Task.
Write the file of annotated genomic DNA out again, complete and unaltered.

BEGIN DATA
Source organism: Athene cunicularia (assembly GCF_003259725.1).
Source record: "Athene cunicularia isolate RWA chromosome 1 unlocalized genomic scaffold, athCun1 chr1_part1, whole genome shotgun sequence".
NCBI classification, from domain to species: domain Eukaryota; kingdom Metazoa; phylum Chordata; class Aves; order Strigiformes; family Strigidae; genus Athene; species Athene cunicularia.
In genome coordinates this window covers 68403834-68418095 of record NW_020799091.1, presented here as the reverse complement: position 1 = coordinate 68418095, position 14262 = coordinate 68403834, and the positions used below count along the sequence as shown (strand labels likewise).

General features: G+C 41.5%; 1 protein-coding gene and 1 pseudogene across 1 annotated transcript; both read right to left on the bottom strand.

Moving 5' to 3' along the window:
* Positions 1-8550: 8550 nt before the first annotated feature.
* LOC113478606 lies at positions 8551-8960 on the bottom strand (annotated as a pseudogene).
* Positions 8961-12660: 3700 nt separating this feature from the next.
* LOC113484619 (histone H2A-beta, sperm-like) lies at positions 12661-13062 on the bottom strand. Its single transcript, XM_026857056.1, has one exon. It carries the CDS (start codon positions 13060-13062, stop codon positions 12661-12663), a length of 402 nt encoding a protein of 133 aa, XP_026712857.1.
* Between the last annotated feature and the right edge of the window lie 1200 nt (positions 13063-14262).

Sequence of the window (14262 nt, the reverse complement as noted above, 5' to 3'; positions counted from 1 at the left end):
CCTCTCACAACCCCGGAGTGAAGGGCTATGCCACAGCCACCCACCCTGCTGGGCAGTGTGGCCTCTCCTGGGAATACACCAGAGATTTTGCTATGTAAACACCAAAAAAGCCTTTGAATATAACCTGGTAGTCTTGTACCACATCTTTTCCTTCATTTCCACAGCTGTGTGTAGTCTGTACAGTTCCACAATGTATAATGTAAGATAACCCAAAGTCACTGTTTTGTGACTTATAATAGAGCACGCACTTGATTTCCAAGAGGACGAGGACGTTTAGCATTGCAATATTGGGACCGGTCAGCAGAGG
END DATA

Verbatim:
Source organism: Athene cunicularia (assembly GCF_003259725.1).
Source record: "Athene cunicularia isolate RWA chromosome 1 unlocalized genomic scaffold, athCun1 chr1_part1, whole genome shotgun sequence".
NCBI classification, from domain to species: domain Eukaryota; kingdom Metazoa; phylum Chordata; class Aves; order Strigiformes; family Strigidae; genus Athene; species Athene cunicularia.
In genome coordinates this window covers 68403834-68418095 of record NW_020799091.1, presented here as the reverse complement: position 1 = coordinate 68418095, position 14262 = coordinate 68403834, and the positions used below count along the sequence as shown (strand labels likewise).

General features: G+C 41.5%; 1 protein-coding gene and 1 pseudogene across 1 annotated transcript; both read right to left on the bottom strand.

Moving 5' to 3' along the window:
* Positions 1-8550: 8550 nt before the first annotated feature.
* LOC113478606 lies at positions 8551-8960 on the bottom strand (annotated as a pseudogene).
* Positions 8961-12660: 3700 nt separating this feature from the next.
* LOC113484619 (histone H2A-beta, sperm-like) lies at positions 12661-13062 on the bottom strand. Its single transcript, XM_026857056.1, has one exon. It carries the CDS (start codon positions 13060-13062, stop codon positions 12661-12663), a length of 402 nt encoding a protein of 133 aa, XP_026712857.1.
* Between the last annotated feature and the right edge of the window lie 1200 nt (positions 13063-14262).

Sequence of the window (14262 nt, the reverse complement as noted above, 5' to 3'; positions counted from 1 at the left end):
CCTCTCACAACCCCGGAGTGAAGGGCTATGCCACAGCCACCCACCCTGCTGGGCAGTGTGGCCTCTCCTGGGAATACACCAGAGATTTTGCTATGTAAACACCAAAAAAGCCTTTGAATATAACCTGGTAGTCTTGTACCACATCTTTTCCTTCATTTCCACAGCTGTGTGTAGTCTGTACAGTTCCACAATGTATAATGTAAGATAACCCAAAGTCACTGTTTTGTGACTTATAATAGAGCACGCACTTGATTTCCAAGAGGACGAGGACGTTTAGCATTGCAATATTGGGACCGGTCAGCAGAGG